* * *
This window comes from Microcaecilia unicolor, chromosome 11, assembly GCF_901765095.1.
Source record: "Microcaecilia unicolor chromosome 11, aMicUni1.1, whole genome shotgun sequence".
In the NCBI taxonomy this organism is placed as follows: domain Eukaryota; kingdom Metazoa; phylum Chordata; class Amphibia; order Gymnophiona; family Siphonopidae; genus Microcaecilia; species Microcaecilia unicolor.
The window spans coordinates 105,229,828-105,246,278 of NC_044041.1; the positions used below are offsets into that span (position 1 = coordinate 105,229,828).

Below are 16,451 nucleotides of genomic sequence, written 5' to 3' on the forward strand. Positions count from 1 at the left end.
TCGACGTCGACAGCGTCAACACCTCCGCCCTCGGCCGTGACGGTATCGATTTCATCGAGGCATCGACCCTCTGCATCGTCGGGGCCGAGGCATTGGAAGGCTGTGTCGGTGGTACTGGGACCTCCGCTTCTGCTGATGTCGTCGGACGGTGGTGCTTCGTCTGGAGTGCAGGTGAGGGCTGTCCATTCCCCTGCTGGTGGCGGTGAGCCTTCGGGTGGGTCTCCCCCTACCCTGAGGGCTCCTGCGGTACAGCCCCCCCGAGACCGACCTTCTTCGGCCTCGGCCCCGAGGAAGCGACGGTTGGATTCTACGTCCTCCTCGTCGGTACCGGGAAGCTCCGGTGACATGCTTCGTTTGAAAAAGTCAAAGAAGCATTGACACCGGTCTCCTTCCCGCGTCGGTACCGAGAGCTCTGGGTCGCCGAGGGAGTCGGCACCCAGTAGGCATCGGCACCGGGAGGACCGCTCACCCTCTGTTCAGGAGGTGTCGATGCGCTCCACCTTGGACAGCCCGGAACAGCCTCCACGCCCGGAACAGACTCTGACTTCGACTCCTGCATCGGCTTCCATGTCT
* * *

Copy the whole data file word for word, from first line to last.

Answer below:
This window comes from Microcaecilia unicolor, chromosome 11, assembly GCF_901765095.1.
Source record: "Microcaecilia unicolor chromosome 11, aMicUni1.1, whole genome shotgun sequence".
In the NCBI taxonomy this organism is placed as follows: domain Eukaryota; kingdom Metazoa; phylum Chordata; class Amphibia; order Gymnophiona; family Siphonopidae; genus Microcaecilia; species Microcaecilia unicolor.
The window spans coordinates 105,229,828-105,246,278 of NC_044041.1; the positions used below are offsets into that span (position 1 = coordinate 105,229,828).

Below are 16,451 nucleotides of genomic sequence, written 5' to 3' on the forward strand. Positions count from 1 at the left end.
TCGACGTCGACAGCGTCAACACCTCCGCCCTCGGCCGTGACGGTATCGATTTCATCGAGGCATCGACCCTCTGCATCGTCGGGGCCGAGGCATTGGAAGGCTGTGTCGGTGGTACTGGGACCTCCGCTTCTGCTGATGTCGTCGGACGGTGGTGCTTCGTCTGGAGTGCAGGTGAGGGCTGTCCATTCCCCTGCTGGTGGCGGTGAGCCTTCGGGTGGGTCTCCCCCTACCCTGAGGGCTCCTGCGGTACAGCCCCCCCGAGACCGACCTTCTTCGGCCTCGGCCCCGAGGAAGCGACGGTTGGATTCTACGTCCTCCTCGTCGGTACCGGGAAGCTCCGGTGACATGCTTCGTTTGAAAAAGTCAAAGAAGCATTGACACCGGTCTCCTTCCCGCGTCGGTACCGAGAGCTCTGGGTCGCCGAGGGAGTCGGCACCCAGTAGGCATCGGCACCGGGAGGACCGCTCACCCTCTGTTCAGGAGGTGTCGATGCGCTCCACCTTGGACAGCCCGGAACAGCCTCCACGCCCGGAACAGACTCTGACTTCGACTCCTGCATCGGCTTCCATGTCT